Boldo tea for gastritis, oregano tea for cramps, lemon and ginger for flu, calamine lotion for burns. Traditional faith healers and midwives hold valuable knowledge behind these simple recipes. These women, sensitive to nature and their surroundings, carry with them a native wisdom. Their knowledge makes them leaders in their communities and agents of social change. Many of these traditional practices are at risk of being lost, passed down from one generation to the next through word of mouth and experience alone.
After years of resistance, traditional knowledge is starting to gain recognition and is being recovered, with new life, by the awakening of a new consciousness that goes hand in hand with a decline in consumption. Natural wisdom is motivating projects and brands that want us to reappropriate our bodies, accepting organic processes and reconnecting with the sacred.
Natural Care and Healing
Healers and spiritualists are great connoisseurs of the roots, herbs, and plants that can be found in the environment they live in. Their work involves identifying plants for medical use and preparing home remedies such as teas, medicines, ointments, and oils for various illnesses. Due to the uniqueness of their surrounding ecosystem, they are also fundamental to maintaining and preserving biomes and native species, expanding the catalog of medicinal plants, and promoting research into the phytotherapeutic potential of regional plants.
The results of this work have been demonstrated by projects such as Mulheres da Terra (“Women of the Earth”), “a journey to recover the ancestral knowledge of women around the world” that documents stories and photographs of women who play important roles in their communities. Articulação Pacari (“Articulation Pacari”) is another important national movement that is trying to protect medicinal plants in the Cerrado region. The group, formed mostly by women, makes sustainable use of biodiversity in the production and sale of therapeutic medicines.
This behavioral movement is currently gaining strength among younger women who are looking to live a simpler, less medicalized life. In the pursuit of a simpler life, these women are consuming fewer products that contain harmful substances and prioritizing organic, artisanal, homemade care products. Many are revisiting old family recipes to independently and consciously produce their own cosmetics. Online content platforms such as Matricaria are driving the trend and spreading the word about feminine ecology.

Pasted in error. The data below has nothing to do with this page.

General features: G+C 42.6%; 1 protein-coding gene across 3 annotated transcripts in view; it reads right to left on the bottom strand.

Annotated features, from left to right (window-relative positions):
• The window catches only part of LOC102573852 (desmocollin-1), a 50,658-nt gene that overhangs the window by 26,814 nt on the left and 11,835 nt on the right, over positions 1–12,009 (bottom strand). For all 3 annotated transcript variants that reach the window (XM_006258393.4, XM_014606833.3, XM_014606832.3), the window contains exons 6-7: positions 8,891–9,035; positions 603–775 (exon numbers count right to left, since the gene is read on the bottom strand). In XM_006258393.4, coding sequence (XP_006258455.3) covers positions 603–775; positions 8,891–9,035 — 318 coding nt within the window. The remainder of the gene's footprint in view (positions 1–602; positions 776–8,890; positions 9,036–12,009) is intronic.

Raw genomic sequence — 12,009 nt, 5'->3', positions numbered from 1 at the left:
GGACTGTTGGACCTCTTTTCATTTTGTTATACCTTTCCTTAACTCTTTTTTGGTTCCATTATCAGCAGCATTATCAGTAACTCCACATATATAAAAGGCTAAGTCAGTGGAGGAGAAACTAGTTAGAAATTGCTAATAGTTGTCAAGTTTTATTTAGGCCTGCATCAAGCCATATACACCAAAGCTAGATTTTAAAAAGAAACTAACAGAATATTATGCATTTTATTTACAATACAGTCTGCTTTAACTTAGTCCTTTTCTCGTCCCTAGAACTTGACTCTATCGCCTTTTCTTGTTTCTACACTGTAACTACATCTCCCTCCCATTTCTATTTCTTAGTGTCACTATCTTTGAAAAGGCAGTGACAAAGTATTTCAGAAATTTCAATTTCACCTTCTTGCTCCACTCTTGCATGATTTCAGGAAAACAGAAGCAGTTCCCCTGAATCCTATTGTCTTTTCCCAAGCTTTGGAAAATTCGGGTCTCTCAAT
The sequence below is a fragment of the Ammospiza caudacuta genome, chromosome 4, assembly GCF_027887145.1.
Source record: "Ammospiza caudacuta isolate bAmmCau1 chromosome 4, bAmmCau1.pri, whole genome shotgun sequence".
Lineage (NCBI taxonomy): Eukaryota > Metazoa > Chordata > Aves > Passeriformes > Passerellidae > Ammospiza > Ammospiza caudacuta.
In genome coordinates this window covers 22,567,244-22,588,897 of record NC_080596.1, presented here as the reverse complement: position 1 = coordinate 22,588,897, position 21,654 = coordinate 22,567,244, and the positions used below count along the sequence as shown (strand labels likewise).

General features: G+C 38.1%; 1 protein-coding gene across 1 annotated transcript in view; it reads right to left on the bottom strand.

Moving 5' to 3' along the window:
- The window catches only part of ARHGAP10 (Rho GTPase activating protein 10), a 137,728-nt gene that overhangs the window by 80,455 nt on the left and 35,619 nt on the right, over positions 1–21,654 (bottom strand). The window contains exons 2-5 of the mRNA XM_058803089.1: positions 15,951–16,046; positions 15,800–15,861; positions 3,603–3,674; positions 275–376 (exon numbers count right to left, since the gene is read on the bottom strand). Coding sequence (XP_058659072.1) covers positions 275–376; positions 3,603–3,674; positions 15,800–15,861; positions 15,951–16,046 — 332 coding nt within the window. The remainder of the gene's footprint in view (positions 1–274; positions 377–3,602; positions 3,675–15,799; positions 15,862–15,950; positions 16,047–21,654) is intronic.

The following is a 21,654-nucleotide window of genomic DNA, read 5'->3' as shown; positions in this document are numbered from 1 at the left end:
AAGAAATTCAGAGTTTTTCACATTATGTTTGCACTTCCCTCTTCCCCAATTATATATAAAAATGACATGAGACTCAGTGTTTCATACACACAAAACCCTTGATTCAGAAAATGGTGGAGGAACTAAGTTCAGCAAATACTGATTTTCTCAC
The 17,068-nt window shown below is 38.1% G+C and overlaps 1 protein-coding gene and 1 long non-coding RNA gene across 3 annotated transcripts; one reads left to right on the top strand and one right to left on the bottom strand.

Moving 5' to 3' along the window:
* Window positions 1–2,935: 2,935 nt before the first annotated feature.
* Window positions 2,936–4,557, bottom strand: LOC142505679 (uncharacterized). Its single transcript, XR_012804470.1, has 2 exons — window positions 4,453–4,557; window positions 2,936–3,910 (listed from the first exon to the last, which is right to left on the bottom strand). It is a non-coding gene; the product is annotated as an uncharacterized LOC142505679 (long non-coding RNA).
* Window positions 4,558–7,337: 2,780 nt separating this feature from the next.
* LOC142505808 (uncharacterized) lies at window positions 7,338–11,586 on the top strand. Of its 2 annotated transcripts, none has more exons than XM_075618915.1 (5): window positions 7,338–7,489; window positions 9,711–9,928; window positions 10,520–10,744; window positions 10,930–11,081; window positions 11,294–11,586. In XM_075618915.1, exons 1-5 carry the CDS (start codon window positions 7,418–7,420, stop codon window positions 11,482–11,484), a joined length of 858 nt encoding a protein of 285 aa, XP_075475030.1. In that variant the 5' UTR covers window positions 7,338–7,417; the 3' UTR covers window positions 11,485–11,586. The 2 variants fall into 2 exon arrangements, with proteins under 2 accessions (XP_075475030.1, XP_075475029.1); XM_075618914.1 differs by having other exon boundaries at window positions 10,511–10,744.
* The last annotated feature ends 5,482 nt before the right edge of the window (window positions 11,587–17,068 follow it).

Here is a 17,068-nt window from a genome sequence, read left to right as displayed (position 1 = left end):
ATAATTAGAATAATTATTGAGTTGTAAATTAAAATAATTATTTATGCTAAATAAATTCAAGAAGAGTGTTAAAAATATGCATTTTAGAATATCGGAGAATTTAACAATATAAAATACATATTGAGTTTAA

There are cosmetic brands that also consider a humanist connection with natural materials among their core values. Small businesses run by women often thrive when driven by the purpose of introducing the benefits of organic energy into the intimacy of everyday life. Sometimes, larger brands endorse and appreciate the natural too, as is the case with Weleda, which has been producing medicines and cosmetics based on anthroposophic principles since 1921.
“I am aware of the difficulty of producing 100% natural products on an industrial scale and at affordable prices, but this initiative aims to inject a little bit of the good that nature can really offer us into our daily lives.” — Sachimi dos Santos, SACHI natural cosmetics
Humanization of Childbirth
A feminine movement is seeking to naturalize the organic practice of vaginal childbirth and the understanding that women’s bodies are designed to give birth. So-called humanized childbirth advocates approaching pregnancy and birth with fewer medical interventions, without the use of synthetic hormones and medication. This idea is helping to recover one of the world’s oldest professions: the midwife. Women who monitor, look after, and advise pregnant women, preparing the birthing environment, natural medicines, and assisting in labor using particular maneuvers and techniques when needed.
“To change the world, we must first change the way babies are being born.” — Michel Odent, obstetrician and advocate of humanized childbirth